4 Tax Breaks Every Small Business Owner Should Know About

Did you know small businesses employ more than half of the country's workforce?

While most people tend to think new industrial giants are the most important factor in driving the country, small businesses are actually the backbone of our economy-they create jobs, spur growth and lead innovation, creativity and production.

That could be why there's several tax breaks designed specifically for small businesses.

1.  Healthcare Tax Credit

Thanks to the Healthcare Reform, small businesses can expect big change: the maximum credit will increase to 50 percent of premiums paid for small business employers and 35 percent of premiums paid for small tax-exempt employers.

To be eligible for the credit, a small employer must pay premiums on behalf of employees enrolled in a qualified health plan offered through a Small Business Health Options Program (SHOP) Marketplace.

But there are a few restrictions: the company can only have 25 employees or less and each employee can't make more than $50,000. And remember, in order to qualify, you'll have to purchase insurance through the SHOP Marketplace for tax years 2014 and beyond.

2. Section 179 Expensing

Section 179 was designed with businesses in mind-that's why almost all types of business equipment can qualify for the deduction. In general, the credit was designed to help businesses and make purchasing equipment during the calendar year financially attractive.

Any new equipment, machinery, furniture, computers, off-the-shelf software, fixtures and vehicles currently in-use by employees or for business purposes can be considered a business expense. But, keep in mind: for the upcoming 2014 tax year, Section 179 has been restored to its original limit of $25,000 plus an adjustment for inflation.

3. Limited Penalties on Tax Errors

A small mistake could mean big money.

In fact, until the Small Business Jobs Act came into play, you could have shelled out anywhere from $50,000 to $200,000, depending on the mistake made. But, as the most significant piece of small business legislation in more than a decade, the law is providing critical resources to help small businesses continue to drive economic recovery and create jobs.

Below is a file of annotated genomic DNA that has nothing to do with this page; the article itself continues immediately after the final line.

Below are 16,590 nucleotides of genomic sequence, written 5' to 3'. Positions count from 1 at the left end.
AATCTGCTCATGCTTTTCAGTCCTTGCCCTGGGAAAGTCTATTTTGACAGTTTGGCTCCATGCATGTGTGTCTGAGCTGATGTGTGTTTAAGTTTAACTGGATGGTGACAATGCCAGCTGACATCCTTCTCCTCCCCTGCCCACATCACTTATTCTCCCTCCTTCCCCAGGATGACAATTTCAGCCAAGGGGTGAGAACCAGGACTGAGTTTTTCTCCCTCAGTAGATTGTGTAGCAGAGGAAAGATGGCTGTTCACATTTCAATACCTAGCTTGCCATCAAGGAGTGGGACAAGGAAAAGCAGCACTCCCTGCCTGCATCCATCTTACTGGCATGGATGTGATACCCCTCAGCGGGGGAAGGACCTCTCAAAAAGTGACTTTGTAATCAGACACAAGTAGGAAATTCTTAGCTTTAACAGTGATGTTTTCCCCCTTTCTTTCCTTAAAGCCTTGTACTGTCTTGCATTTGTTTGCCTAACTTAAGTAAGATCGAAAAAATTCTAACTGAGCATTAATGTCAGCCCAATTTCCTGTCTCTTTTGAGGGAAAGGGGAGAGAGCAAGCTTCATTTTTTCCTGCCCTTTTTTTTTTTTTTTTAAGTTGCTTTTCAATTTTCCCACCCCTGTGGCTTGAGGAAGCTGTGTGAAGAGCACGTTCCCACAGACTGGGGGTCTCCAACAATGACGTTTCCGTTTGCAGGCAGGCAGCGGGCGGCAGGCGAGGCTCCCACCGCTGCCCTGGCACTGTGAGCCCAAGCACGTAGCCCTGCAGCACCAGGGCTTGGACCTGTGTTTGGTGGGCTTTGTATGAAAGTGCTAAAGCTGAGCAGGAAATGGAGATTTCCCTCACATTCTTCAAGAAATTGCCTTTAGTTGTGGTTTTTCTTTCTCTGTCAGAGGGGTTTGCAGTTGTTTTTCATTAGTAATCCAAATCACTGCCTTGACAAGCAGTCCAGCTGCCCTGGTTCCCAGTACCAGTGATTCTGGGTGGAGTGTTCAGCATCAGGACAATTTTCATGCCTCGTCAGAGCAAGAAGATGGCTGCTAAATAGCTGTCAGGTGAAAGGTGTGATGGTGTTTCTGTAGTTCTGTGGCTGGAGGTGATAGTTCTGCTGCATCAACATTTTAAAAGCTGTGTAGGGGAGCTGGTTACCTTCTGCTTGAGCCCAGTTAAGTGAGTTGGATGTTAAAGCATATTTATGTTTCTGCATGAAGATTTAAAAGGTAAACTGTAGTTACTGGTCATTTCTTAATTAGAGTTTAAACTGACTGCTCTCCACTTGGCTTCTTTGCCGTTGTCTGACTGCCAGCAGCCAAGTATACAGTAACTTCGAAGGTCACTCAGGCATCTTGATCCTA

Because of the act, penalties have been capped at 75 percent of the mistake-unless, of course, your "error" is paying your taxes late. That could cost you anywhere between $75,000 and $200,000.

4. Start-Up Costs

Yes, your business incurred deductions before you were even in business!

Defined as a deductible capital expense used to pay for the cost of investigating the creation or acquisition of an active trade or business, a start-up cost includes costs incurred for surveying markets, product analysis, labor supply, visiting potential business locations, employee training and wages, consultant fees, advertising and travel costs associated with finding suppliers, distributors and customers.

Back in 2004, small business owners were allowed to deduct $5,000 in business start-up expenses. Recently, that limit was raised to $10,000-for good. And you can thank President Obama!

But don't forget: as soon as you are operational, your costs are considered as expenses of an operating business.

P.S.: Have you scheduled your QuickBooks training yet?

Is Your Business Using the Right Accounting System?

Have you ever tried on a shirt or jeans and found they didn't fit at all? They looked great on the hangar, but that was the end of it. Accounting systems come in all sizes, shapes, and colors just like clothing; and just like clothing, some accounting systems fit your business better than others. It's not that easy to spot in a mirror when an accounting system does not fit a business, but there are other signs that will give it away. Here are five of them:

1. Numerous Workarounds

A workaround happens when your current system cannot do all the things you need it to do. A workaround can take the form of a spreadsheet, a report, a program, or a database that is created with extra time spent every month so you can get the information out of your system and manipulate it the way you need it to run your business.

Since no accounting system is a perfect fit for any one business, it's normal to have some workarounds in place to meet your unique business needs. If you have too many, it might signal that you've outgrown your current system and need to find an accounting system that provides you with more functionality.

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